Optimal control approach for establishing Wolbachia in wild population of Aedes aegypti mosquitoes


  • Daiver Cardona-Salgado Universidad Autónoma de Occidente, Cali, Colombia
  • Lilian Sofia Sepulveda-Salcedo Universidad Autónoma de Occidente, Cali, Colombia
  • Olga Vasilieva Universidad del Valle, Cali, Colombia
  • Jose Luis Orozco-Gonzales Universidad del Valle, Cali, Colombia


Replacements of wild Aedes aegypti mosquitoes with Wolbachia-infected insects are becoming more and more socially accepted for controlling and preventing arboviral diseases in various areas invaded by this vector species worldwide. The main characteristics of this environmentally friendly technique are [1, 2, 3, 4]: it reduces the vectorial capacity of female mosquitoes, shortens the vector life expectancy, and reduces the overall vectorial density. In particular, the presence of Wolbachia in the vector's cells impedes it from developing a viral load sufficient for infecting human individuals through mosquito bites.

Additionally, the maternal transmission of Wolbachia, combined with the effect of cytoplasmic incompatibility (CI), facilitates the spread of Wolbachia infection in wild Aedes aegypti populations. However, these two principal features (maternal transmission of Wolbachia and CI reproductive phenotype) are sensitive to thermal stress. The latter may cause a partial loss of Wolbachia infection, known as imperfect maternal transmission and imperfect CI.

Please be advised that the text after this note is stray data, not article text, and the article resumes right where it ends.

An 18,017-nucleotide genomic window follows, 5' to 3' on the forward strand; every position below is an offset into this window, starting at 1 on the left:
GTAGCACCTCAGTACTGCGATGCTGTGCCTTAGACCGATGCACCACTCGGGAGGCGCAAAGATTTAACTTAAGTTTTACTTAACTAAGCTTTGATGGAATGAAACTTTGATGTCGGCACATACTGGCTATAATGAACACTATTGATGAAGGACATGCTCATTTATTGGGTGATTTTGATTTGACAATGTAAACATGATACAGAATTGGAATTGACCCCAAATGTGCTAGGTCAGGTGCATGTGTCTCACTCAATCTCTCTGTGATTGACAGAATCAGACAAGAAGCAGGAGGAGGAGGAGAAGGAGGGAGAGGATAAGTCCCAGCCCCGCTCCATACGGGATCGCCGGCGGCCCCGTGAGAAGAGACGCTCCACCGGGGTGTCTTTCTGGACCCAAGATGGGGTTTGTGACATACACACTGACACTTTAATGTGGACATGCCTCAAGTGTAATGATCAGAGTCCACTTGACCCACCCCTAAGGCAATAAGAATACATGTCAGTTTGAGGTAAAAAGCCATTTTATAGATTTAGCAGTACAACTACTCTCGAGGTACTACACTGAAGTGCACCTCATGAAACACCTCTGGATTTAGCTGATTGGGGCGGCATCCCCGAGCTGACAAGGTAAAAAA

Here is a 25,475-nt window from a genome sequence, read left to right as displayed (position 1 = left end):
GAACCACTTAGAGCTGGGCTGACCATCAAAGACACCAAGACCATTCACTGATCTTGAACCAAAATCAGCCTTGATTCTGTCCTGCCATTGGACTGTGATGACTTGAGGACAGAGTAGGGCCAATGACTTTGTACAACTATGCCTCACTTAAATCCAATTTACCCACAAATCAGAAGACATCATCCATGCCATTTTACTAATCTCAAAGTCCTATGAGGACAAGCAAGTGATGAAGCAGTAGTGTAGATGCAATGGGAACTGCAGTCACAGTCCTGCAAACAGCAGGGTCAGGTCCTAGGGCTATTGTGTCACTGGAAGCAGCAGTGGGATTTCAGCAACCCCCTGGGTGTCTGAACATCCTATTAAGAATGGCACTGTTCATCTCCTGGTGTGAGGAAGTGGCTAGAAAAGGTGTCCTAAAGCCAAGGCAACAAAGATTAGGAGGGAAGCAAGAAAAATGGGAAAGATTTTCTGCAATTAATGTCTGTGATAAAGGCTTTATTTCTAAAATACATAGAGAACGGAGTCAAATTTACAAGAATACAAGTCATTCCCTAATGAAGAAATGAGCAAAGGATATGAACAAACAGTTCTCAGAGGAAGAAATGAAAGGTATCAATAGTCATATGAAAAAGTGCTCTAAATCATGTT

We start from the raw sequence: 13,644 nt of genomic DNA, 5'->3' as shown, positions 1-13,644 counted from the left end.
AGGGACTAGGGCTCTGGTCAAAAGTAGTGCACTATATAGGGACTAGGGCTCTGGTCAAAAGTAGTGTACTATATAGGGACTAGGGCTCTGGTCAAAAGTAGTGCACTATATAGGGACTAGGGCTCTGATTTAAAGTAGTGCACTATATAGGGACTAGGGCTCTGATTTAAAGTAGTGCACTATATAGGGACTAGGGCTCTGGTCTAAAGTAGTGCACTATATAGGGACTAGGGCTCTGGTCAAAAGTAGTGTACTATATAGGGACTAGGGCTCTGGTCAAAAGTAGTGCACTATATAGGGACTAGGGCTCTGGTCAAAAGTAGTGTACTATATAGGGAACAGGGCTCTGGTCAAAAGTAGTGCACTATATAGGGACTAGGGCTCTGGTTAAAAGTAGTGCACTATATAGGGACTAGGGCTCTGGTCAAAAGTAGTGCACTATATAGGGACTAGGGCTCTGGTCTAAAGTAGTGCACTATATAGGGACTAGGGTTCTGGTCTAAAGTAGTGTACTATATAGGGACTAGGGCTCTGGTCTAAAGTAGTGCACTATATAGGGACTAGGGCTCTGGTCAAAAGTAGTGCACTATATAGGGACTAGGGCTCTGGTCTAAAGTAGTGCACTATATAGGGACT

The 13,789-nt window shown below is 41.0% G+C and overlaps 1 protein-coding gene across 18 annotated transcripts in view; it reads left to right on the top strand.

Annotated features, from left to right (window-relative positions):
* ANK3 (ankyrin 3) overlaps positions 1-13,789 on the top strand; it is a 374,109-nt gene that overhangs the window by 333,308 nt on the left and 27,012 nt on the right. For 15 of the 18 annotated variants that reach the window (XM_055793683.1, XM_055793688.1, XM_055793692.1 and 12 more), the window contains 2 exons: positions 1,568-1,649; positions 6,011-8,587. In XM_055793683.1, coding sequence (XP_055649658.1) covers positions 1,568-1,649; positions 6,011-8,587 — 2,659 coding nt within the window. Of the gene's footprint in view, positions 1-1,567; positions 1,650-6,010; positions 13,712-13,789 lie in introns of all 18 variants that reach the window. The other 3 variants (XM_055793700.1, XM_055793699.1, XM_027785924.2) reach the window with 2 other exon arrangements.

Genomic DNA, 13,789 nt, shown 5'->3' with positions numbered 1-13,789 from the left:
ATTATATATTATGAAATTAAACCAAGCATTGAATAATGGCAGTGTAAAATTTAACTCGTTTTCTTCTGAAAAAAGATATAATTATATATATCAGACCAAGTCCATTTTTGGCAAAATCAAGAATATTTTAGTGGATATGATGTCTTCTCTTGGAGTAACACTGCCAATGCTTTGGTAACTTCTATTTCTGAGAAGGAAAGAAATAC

This presentation is focused on the population dynamics model of Wolbachia invasion bearing the imperfections mentioned above. Under this setting, the goal of Wolbachia-based control of arboviral infections consists in achieving the coexistence equilibrium with a high density of Wolbachia-infected mosquitoes and a low density of wild mosquitoes. Our model can also be adapted to two major Wolbachia strains, wMel and wMelPop, which are being tested in field releases.

To ensure the evolution towards the desired coexistence equilibrium, we employ the optimal control approach to design the release strategies of Wolbachia-carrying insects. The control intervention aim is two-fold: minimizing the overall number of released Wolbachia-infected mosquitoes while reducing the total intervention time. Our numerical simulations with parameters for two Wolbachia strains will display different scenarios of the tradeoffs between these two objectives to offer alternatives for policymaking.






Conference Contributions